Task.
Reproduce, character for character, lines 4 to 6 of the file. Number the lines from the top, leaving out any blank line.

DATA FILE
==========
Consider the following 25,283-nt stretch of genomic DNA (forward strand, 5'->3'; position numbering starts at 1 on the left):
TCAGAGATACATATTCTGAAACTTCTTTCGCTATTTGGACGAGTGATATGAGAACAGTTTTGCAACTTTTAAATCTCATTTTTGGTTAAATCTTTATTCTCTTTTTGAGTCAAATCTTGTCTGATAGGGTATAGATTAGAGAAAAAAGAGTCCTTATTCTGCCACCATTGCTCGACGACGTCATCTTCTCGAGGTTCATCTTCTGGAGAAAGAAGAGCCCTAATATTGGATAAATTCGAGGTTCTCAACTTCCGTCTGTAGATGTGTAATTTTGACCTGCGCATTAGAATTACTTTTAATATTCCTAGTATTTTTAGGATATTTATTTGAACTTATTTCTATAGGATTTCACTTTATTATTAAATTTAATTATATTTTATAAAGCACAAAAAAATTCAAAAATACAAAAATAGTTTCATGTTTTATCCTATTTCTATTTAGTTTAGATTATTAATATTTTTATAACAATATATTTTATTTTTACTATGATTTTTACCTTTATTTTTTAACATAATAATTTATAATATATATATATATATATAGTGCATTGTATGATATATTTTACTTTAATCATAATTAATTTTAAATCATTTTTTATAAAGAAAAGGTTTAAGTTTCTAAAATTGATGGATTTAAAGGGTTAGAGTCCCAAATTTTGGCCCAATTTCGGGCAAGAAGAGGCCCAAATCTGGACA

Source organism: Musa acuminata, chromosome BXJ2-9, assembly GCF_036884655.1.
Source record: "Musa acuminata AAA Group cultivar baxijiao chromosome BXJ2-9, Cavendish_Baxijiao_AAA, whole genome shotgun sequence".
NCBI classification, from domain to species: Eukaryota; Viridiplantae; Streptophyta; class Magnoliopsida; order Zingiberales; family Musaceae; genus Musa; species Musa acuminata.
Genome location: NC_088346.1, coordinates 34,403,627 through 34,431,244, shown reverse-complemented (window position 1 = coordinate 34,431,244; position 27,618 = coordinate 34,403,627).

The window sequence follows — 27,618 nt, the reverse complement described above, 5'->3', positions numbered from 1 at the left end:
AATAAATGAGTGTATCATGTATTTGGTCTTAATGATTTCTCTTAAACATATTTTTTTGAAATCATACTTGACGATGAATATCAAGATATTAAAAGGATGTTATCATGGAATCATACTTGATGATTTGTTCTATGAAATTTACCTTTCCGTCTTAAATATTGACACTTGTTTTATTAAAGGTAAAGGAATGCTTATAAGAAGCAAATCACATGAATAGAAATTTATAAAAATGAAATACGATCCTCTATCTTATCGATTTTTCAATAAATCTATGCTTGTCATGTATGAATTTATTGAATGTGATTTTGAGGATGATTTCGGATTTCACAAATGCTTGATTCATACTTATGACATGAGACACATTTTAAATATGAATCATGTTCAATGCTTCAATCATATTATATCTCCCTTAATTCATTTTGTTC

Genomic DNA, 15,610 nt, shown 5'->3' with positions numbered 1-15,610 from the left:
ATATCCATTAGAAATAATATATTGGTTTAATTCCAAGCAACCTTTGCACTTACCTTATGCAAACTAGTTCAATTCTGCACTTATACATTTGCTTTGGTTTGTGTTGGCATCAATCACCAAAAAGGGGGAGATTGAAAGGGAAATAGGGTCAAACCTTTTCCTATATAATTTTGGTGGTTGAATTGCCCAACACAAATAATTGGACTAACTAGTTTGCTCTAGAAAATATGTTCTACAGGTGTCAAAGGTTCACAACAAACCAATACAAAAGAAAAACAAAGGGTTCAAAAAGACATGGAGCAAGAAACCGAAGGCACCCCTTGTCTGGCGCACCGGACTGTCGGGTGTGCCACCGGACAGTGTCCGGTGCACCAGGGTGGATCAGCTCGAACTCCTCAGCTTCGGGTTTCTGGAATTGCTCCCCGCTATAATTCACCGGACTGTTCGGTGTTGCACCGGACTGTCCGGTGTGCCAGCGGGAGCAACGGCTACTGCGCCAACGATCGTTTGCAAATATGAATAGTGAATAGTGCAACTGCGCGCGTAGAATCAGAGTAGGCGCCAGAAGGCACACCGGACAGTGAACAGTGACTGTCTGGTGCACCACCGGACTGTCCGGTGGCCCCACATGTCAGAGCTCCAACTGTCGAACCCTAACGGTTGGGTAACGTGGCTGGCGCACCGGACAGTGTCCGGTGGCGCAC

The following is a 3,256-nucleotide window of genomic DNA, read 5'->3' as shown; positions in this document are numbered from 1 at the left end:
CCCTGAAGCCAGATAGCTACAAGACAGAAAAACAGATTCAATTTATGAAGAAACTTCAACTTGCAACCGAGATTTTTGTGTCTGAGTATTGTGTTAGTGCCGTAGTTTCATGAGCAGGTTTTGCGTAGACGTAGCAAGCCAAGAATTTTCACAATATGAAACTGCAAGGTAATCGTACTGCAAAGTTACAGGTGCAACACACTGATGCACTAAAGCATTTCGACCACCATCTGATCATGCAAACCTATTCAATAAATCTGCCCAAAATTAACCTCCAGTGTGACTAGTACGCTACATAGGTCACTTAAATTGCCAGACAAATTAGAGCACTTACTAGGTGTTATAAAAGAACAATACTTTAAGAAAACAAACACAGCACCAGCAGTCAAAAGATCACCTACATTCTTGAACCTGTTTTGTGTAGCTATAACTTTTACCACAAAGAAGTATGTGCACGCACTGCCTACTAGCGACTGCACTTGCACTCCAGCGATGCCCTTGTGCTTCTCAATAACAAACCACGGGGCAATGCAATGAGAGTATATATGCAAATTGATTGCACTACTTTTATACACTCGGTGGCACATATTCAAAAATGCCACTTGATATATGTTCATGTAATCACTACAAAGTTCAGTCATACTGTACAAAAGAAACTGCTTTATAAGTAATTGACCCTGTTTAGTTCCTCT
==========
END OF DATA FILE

Source record: "Musa acuminata AAA Group cultivar baxijiao chromosome BXJ2-9, Cavendish_Baxijiao_AAA, whole genome shotgun sequence".
NCBI classification, from domain to species: Eukaryota; Viridiplantae; Streptophyta; class Magnoliopsida; order Zingiberales; family Musaceae; genus Musa; species Musa acuminata.
Genome location: NC_088346.1, coordinates 34,403,627 through 34,431,244, shown reverse-complemented (window position 1 = coordinate 34,431,244; position 27,618 = coordinate 34,403,627).